1987; Rated R; 96 Minutes
Heather Langenkamp: Nancy Thompson
Craig Wasson: Neil Gordon
Patricia Arquette: Kristen Parker
Robert Englund: Freddy Krueger
Ken Sagoes: Kincaid
Rodney Eastman: Joey Crusel
Produced by Wes
Craven, Stephen Diener, Sara Risher, Robert Shaye and Rachel
Talalay; Directed by Chuck Russell; Screenwritten
by Wes Craven, Frank Darabont, Chuck Russell and Bruce
by DAVID KEYES
Warriors" begins like the routine nightmare movie. We briefly
meet a character, she is haunted by the screen legend Freddy
Krueger, and then wakes up to find herself in a state of
insanity. She is then transported to a mental institution
so that doctors and psychologists can closely watch her
sleeping habits, hopefully to discover what her sleeping
the movie develops an intriguing premise. We learn that
the others in the institution she associates with are actually
the last surviving children of Elm Street, including her,
and they're all having the dreams where Krueger is trying
to kill them. One such survivor is a doctor-in-training,
who we remember from the first movie as Nancy. She is once
again played faithfully by Heather Langenkamp, in a role
that no one can fill. She has the know-how to surpass Krueger's
implications and intentions of death, and she guides the
others through living even in the dreams that are likely
to take their lives.
are other important characters as well. The girl we discuss
of that opened the movie with one of her dreams is Kristen
Parker, played by Patricia Arquette. She has the power to
bring other people into her dreams, and does so with the
other Elm Street children so that there's more than one
person up against the madman.
even brains and brawl isn't enough. Most of these children
are eventually picked off, one by one, until three or four
remain (including Nancy).
course, a premise like this needs a solution. There is a
nun-like figure who roams the scenario of the movie, weary
of the occurrences that have befallen the children of the
institution. Later in the film, we learn that she is none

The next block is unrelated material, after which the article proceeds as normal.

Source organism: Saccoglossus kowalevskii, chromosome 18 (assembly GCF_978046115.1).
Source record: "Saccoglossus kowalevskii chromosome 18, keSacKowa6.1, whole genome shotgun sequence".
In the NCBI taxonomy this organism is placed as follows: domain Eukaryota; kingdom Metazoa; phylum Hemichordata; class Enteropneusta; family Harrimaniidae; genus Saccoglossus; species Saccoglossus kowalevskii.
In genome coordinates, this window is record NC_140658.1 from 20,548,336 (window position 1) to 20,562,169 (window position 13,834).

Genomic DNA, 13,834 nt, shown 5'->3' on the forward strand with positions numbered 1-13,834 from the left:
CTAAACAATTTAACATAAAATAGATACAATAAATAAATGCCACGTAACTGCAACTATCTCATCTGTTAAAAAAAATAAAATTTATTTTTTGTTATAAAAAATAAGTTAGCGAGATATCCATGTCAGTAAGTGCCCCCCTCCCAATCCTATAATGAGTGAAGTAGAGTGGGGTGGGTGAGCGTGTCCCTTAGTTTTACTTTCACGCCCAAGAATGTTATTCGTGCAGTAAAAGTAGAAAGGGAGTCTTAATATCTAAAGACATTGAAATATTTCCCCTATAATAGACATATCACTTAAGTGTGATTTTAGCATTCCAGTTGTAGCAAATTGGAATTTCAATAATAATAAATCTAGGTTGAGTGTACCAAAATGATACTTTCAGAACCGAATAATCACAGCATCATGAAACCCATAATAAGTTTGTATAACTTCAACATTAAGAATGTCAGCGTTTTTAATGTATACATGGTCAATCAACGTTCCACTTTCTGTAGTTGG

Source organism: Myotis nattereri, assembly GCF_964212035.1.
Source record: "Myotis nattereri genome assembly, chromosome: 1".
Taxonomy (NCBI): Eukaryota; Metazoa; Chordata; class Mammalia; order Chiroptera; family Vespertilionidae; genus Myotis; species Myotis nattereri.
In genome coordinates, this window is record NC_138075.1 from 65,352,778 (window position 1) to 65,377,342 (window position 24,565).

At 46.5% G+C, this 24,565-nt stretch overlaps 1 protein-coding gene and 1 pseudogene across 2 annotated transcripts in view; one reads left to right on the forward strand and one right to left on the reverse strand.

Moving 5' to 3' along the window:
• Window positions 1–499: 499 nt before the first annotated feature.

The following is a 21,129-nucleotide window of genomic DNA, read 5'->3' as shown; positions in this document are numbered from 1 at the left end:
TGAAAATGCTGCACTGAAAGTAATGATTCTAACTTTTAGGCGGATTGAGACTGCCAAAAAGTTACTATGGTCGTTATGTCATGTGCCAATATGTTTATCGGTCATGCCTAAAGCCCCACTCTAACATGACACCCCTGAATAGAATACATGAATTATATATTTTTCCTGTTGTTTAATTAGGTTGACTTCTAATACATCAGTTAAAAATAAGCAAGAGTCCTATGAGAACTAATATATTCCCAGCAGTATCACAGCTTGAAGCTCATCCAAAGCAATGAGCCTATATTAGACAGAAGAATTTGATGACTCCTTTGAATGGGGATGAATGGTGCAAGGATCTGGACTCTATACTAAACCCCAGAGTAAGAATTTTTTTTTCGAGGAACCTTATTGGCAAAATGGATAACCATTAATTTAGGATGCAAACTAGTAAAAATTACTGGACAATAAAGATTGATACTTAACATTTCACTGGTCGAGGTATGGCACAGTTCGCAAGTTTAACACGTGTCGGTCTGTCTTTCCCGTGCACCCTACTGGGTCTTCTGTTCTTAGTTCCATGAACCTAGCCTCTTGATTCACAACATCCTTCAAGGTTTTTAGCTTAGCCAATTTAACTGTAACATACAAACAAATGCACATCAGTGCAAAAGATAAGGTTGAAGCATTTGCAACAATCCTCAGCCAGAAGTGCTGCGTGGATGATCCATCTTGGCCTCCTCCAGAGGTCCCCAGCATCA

other than Krueger's mother, Amanda, who conceived the child
from being raped by hundreds of asylum maniacs when she
was accidentally locked up in their cell one night.
the movie goes on and on. The nun has a solution for putting
Freddy to sleep, but that, of course, involves burying the
remains of his body in the ground. Originally, they were
burned and hidden in a car collection facility by Nancy's
father, once again portrayed by John Saxon. In bringing
him into the situation, Krueger's skeletal figure comes
back to life and kills him. Krueger uses his death to get
to Nancy within her dream state, and of course, he kills
like so many movies that have intriguing premises, 'the
bastard son of a hundred thousand maniacs' is laid to rest,
all at the exercise of this movie. It is tentatively titled
"Dream Warrriors," since, true, each of the children have
a unique quality that Krueger himself finds difficult to
may have its qualities, but as a whole, this is an exercise
that takes too many wrong turns. Yes, the premise is intriguing.
Yes, the background history of Krueger's origin is fascinating.
Yes, the cast fits the movie's characters well. But there's
a lot of logic missing.
instance, why would a character like Nancy want to study
sleep disorders when she herself experienced this nightmare
long ago? A friend of mine claimed that it was 'so no one
else would have to go through what she did.' Another said
'the nightmares she had inspired her fascination with the
dunno. If Nancy did choose this career field for the purpose
to prevent others from going through the same thing, she's
obviously mistaken. We all remember that she couldn't destroy
Krueger in the end of the first film. Those who were going
to have nightmares about him could not have prevented them.
No, not even Nancy herself could have prevented others from
dreaming about him, so what was her purpose? I seriously
doubt that watching her boyfriend and mother get sliced
up by this Krueger guy would open her eyes on a career in
studying this type of phenomenon.
one other thing that bothered me was a few of the death
scenes. One of them contained one of the Elm Street children
being guided along the halls of the institution via strings
of his muscle tissue that Freddy himself guided. In the
non-dream sense, he was just sleepwalking. Freddy then turns
to an open corridor and cuts the stringy muscle tissue as
the boy leans all the way over the edge of the building.
You can guess what happened next.
whole idea seemed fake. A demonic spirit like Krueger wouldn't
waste his time doing stupid, corny things like that to his
victims. Speaking in terms of horror context, he would have
rather sliced and diced them from head to toe with those
razor-sharp finger knives of his. On top of that, he wouldn't
be spending the movie trying to be funny with some corny
one-liners, like on when he smashes a girl's head into a
television set. She screams, and he says "welcome to prime
time, bitch." The truth is that behind this joke, the victim
wanted to be an actress.
movie mixes these mediocre-to-dismal aspects with some things
that are okay-to-excellent. So in short, the movie averages
out. The movie does not live up to its potential, nor does
it flop like Elvis' belly. So it is marginally acceptable.
in a series that was started by the legendary Wes Craven,
why would director Chuck Russell want to try and continue
on it? Maybe he was trying to make a name for himself in
Chuck. I have seen the original nightmare movie, and I'm
sorry to say that you are no Wes Craven.
1998, David Keyes, Cinemaphile.org.
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